They do not know the light.
For the morning is the same to them as the shadow of death;
If someone recognizes them,
They are in the terrors of the shadow of death.”
a. There are those who rebel against the light: In powerful poetic images, Job describes the kind of sin that happens under the cover of darkness. Darkness is used as a cloak for the murderer, the thief, and the adulterer.
i. It was almost as if Job anticipated the later instruction from the Apostle Paul: The night is far spent, the day is at hand. Therefore let us cast off the works of darkness, and let us put on the armor of light. Let us walk properly, as in the day, not in revelry and drunkenness, not in lewdness and lust, not in strife and envy. But put on the Lord Jesus Christ, and make no provision for the flesh, to fulfill its lusts (Romans 13:12-14).
b. For the morning is the same to them as the shadow of death: One should regard the morning as something good; the coming of light after the dark night. Yet for these wicked people, morning is the same to them as the shadow of death. It is a bad thing to them, not a good thing.
i. Clarke made special application of this to the adulterer. “The morning dawns: but it is to him as the shadow of death, lest he should be detected before he can reach his own home. And if one know him – if he happen to be recognized in coming out of the forbidden house; the terrors of death seize upon him, being afraid that the thing shall be brought to light, or that he shall be called to account, a sanguinary account, by the injured husband.”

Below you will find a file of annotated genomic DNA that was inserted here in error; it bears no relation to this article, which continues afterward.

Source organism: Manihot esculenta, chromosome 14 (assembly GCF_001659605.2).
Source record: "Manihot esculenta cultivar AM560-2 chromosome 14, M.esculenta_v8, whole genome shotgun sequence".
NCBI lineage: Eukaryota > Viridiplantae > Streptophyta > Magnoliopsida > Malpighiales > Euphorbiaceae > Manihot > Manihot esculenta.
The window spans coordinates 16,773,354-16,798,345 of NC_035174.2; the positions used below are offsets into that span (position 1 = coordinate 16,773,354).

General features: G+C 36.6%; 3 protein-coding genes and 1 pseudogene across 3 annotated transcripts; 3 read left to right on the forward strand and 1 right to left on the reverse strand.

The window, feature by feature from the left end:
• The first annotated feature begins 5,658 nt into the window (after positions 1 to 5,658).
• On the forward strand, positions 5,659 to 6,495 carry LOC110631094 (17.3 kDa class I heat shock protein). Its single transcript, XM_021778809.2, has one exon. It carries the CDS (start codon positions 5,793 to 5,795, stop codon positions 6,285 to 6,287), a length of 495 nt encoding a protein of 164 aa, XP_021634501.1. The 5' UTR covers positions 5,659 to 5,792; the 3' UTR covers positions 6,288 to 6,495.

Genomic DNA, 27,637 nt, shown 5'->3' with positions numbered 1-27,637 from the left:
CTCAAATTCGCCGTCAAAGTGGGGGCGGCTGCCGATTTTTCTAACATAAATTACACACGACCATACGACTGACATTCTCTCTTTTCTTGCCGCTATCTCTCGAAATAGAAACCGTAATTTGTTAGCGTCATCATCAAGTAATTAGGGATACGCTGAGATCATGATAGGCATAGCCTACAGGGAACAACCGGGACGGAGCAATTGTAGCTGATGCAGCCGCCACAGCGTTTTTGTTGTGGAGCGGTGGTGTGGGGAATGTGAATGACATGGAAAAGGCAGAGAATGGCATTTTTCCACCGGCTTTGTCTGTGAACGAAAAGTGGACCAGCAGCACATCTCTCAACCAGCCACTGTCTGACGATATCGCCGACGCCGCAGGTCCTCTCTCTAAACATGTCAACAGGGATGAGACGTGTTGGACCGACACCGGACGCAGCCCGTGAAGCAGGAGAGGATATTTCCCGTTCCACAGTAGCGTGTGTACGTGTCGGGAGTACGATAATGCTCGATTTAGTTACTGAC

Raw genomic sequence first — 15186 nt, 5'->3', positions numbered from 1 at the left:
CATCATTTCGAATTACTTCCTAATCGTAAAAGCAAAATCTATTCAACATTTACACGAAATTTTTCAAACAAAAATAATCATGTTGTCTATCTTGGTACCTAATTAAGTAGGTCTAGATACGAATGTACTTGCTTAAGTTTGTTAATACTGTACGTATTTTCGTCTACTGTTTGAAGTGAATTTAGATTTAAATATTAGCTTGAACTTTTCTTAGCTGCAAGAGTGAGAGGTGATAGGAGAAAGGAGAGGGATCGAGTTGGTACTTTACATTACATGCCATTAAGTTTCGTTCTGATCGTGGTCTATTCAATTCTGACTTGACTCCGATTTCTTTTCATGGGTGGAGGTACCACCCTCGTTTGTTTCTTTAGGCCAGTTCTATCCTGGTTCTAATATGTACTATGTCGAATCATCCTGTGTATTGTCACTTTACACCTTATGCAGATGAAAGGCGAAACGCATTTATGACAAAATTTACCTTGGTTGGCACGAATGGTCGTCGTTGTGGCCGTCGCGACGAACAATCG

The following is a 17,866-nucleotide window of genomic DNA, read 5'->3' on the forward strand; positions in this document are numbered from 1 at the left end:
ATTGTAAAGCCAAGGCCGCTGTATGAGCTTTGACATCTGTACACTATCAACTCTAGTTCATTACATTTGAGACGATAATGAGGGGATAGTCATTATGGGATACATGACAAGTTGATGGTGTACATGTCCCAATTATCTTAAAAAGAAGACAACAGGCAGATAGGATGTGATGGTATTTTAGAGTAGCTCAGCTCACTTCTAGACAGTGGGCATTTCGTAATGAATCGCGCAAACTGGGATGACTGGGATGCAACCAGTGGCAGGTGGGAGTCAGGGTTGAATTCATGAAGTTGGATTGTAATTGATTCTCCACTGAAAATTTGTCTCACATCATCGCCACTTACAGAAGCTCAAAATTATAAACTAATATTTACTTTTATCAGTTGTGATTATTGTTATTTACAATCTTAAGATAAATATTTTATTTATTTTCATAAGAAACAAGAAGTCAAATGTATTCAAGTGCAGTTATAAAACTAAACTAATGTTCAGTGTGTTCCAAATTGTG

2. (18-21) What should happen to the wicked.
“They should be swift on the face of the waters,
Their portion should be cursed in the earth,
So that no one would turn into the way of their vineyards.
As drought and heat consume the snow waters,
So the grave consumes those who have sinned.
The womb should forget him,
The worm should feed sweetly on him;
He should be remembered no more,
And wickedness should be broken like a tree.
For he preys on the barren who do not bear,
And does no good for the widow.”
a. Their portion should be cursed in the earth: Job wondered why God did not judge the wicked as He should (Job 24:1). Here, it is as if Job gave God advice on how He should judge the wicked; mainly, He should do it in this life and not wait until the life beyond (cursed in the earth).
b. The worm should feed sweetly on him; he should be remembered no more: Job wasn’t against the idea of the wicked being punished after death; he simply didn’t want the punishment to begin there. He thought it should begin in this life and be continued afterwards.